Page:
Greece-Turkey Tensions – History, Challenges, Way Ahead

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The relations between Greek and Turkish states have been marked by alternating periods of mutual hostility and reconciliation ever since Greece became independent from the Ottoman Empire in 1830. The two NATO allies’ relations are currently marred by increasing military presence of both countries at the Eastern Mediterranean, where both claim oil-and-gas exploration rights.

Greece-Turkey tensions

This topic of “Greece-Turkey Tensions – History, Challenges, Way Ahead” is important from the perspective of the UPSC IAS Examination, which falls under General Studies Portion.

What are the immediate reasons for the current escalation of the bilateral relations?

  • Turkey’s recent activities in the Mediterranean – in pursuance of the grand vision of ‘Blue Homeland’– is the immediate reason for the current escalations.
  • ‘Blue Homeland’ or ‘Mavi Vatan’ is an expression that refers to Turkey’s claims over the eastern Mediterranean region. The doctrine was announced in 2006. It is a Turkish plan to achieve control in the seas surrounding it.
  • It is considered as Turkey’s way of resorting to disruptive activities to coerce other players in the region to achieve its objectives.

  • In recent years, huge gas reserves have been discovered off the coast of Cyprus.
  • In August, Turkey had sent in Oruc Reis Survey Vessel, accompanied by a small navy armada, into the waters claimed by Greece. The purpose was gas exploration and the reason was fear that it won’t get a fair share in the region’s natural gas.
  • Recently, Turkey announced that it has made its biggest ever discovery of natural gas deposits in the Black Sea.
  • Apart from this, the Turkish defence ministry announced plans to conduct maritime exercises, which also involves a US vessel, in the region.
  • Greece perceives Turkish gas exploration as illegal.
  • In response, Greece announced its own naval exercise in the same area located south of Turkey and the Kastellorizo Island (a Greek Island).
  • France and Italy are to take part in this naval exercise along with Greece and Cyprus. In response, Turkey has warned that any attack would invite retaliation.
  • Turkish officials are of the stand that Greece’s demand based on the scattering of tiny islands is unfair because Turkey holds a larger mainland territory in the eastern part of the sea.


What are the past relations between the two countries?

  • Turkey and Greece are historical enemies in the region. Their enmity predates the Turkish Republic’s establishment itself. Greece was historically a part of the Ottoman Empire until the Greek War of Independence (Greek Revolution) in 1821-30.
  • They have been at the brink of war with each other several times in the 20th century.
  • 1996 was the last time when the enmity between the two countries almost escalated into a war. This was due to tensions over uninhabited islets in the Aegean Sea.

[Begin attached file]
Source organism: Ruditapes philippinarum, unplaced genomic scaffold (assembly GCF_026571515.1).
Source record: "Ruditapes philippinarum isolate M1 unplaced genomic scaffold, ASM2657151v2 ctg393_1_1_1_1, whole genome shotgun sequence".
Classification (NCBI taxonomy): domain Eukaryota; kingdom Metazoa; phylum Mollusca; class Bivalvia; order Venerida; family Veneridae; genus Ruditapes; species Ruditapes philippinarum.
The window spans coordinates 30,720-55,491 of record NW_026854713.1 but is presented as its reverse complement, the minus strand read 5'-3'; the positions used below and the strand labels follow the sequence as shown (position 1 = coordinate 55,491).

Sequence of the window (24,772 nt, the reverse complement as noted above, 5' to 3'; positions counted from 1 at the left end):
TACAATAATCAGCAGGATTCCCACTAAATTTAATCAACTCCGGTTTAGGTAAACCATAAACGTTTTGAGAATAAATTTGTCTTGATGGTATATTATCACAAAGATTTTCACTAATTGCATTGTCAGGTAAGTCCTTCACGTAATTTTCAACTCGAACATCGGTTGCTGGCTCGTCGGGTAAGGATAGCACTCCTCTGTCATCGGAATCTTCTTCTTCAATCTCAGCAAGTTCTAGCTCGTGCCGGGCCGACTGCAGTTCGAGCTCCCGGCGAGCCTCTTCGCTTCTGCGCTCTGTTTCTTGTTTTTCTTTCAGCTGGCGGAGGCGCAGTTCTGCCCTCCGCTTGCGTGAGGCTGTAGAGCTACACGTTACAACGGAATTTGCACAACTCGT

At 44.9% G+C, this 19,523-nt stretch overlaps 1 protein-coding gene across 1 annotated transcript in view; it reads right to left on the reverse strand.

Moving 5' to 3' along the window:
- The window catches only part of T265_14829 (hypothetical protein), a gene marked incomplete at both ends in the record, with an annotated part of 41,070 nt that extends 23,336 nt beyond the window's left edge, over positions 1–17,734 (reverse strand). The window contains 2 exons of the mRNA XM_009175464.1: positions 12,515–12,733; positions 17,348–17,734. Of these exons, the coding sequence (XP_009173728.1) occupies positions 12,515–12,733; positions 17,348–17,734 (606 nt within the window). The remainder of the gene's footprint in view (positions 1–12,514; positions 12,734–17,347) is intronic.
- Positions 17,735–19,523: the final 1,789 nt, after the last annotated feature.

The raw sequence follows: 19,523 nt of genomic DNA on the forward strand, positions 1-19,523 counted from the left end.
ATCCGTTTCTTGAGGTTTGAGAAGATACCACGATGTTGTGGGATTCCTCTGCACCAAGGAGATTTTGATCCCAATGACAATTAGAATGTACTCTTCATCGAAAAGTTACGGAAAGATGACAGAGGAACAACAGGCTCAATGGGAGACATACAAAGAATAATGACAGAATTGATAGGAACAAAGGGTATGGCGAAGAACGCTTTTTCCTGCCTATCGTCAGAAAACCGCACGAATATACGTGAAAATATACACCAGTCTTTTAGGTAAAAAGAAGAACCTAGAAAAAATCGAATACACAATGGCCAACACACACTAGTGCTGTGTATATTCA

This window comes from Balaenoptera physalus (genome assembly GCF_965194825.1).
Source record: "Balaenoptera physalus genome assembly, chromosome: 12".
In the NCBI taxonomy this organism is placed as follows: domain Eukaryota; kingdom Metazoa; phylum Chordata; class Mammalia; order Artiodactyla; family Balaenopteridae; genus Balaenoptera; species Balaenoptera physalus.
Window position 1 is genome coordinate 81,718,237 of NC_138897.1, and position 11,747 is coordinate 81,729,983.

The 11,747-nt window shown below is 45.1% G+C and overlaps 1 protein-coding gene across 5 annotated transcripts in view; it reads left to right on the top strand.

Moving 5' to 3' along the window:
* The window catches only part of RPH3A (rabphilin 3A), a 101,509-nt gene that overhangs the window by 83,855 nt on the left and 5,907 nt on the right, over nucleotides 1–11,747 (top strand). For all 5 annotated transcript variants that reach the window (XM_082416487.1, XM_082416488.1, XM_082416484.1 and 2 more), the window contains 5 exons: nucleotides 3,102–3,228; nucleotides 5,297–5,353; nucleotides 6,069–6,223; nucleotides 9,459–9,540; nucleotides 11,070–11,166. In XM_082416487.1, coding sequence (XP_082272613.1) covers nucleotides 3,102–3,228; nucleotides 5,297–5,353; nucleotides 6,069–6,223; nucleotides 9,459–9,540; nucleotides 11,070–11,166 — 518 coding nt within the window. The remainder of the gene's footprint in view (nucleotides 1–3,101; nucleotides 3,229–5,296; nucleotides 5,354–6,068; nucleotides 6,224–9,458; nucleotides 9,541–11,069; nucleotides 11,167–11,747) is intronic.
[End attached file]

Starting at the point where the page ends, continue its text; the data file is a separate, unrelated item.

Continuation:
• They have been in conflict over everything from the origins of dessert baklava (a sweet pastry dish) to historical atrocities.

Cyprus issue:

  • Over the past 5 years, the status of Cyprus has taken the centre spot in the Turkey- Greece conflict.
  • In 1974, Turkey invaded Cyprus and occupied a third of the island in the north. This was triggered by a military coup that was backed by Greece.
  • The invasion triggered an exodus of the Greek Cypriots.
  • In 1983, a breakaway of Cyprus, the Turkish Republic of Northern Cyprus (TRNC), was declared. The TRNC is recognised only by Turkey.
  • Despite the divided status, the Republic of Cyprus joined the EU bloc in 2004.
  • This unresolved status of the island is a key reason why Turkey considers any energy exploitation deal signed by Cyprus as illegal unless it involves the TRNC.
  • On the other hand, Greece considers Turkey’s exploration activities near Cyprus to be illegal.
  • This was compounded by the discovery of huge gas reserves in the waters near Cyprus in recent years. This prompted Cyprus, along with Greece, Egypt and Israel to work together to make the most out of the finds.

  • As part of their agreement, a 2,000km long pipeline is to take the energy supplies to Europe.
  • In 2019, Turkey began drilling off the west coast of Cyprus for it has argued that the island’s natural resources must be shared.
  • Licences have been issued to Turkish Petroleum to drill in the eastern Mediterranean, including in areas near Greek islands – Rhodes and Crete.

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What are the other factors that are worsening bilateral relations?

Neo Ottomanism:

  • A power-shift has been taking place in the eastern Mediterranean and Turkey has been trying to claim a new kind of leadership. While Attaturk tried to give Turkey a secular face, the current leadership is re-inventing its identity along the lines of its Ottoman heritage.
  • Greece has criticised Turkey as advancing a ‘neo-Ottoman’ strategy in the eastern Mediterranean region.
  • It has accused Turkey as attempting ‘to implement expansionist aims against its neighbours and allies.’
  • The Turkish president has even been dubbed a ‘modern Sultan’.

Populist support:

  • The policy choices of both Turkey and Greece is not solely due to historical rivalries. The tensions serve as a tool to trigger nationalist sentiment among their voting population.
  • Hence militarising the issues helps them win over their domestic political support.
  • Turkey’s ‘strong-arm approach’ enjoys bipartisan support back home. Even the main opposition party supports the Mediterranean drilling program.
  • In addition to this, ‘maximalist approaches’ serve as a distraction from more pressing issues like the weakening economy and the pandemic.

Refugee crisis:

  • Turkey is a linchpin in Europe’s handling of the refugee crisis.
  • The country hosts around 4 million migrants and refugees as a part of its 2016 agreement with the EU.
  • Turkey has been threatening to ‘open the gates’ to allow a flood of asylum seekers to flow into Greece. In February, the Turkish president even made good on these threats.
  • The EU has accused Turkey of using refugees as a ‘bargaining tool’.
  • On the other hand, Athens has been facing criticism from human rights groups for its ‘hardline response’ in this issue – sometimes even using violence against the refugees.

Religious conflict:

  • Apart from the historical issues, there is a religious side to the conflict.
  • In July, Turkey re-converted Hagia Sophia in Istanbul into a mosque.
  • This UNESCO World Heritage Site was originally a Byzantine church but was converted into a mosque in the Ottoman period. Attaturk converted it into a museum in pursuance of a secular Turkey.
  • It is one of the most contested religious buildings in the world and greatly revered by centres of Orthodox Christianity- like Greece and Russia.

Establishment of EEZ:

  • In November last year, Turkey signed a deal with Libya for the creation of an EEZ from the Turkish southern coast to Libyan north-east coast.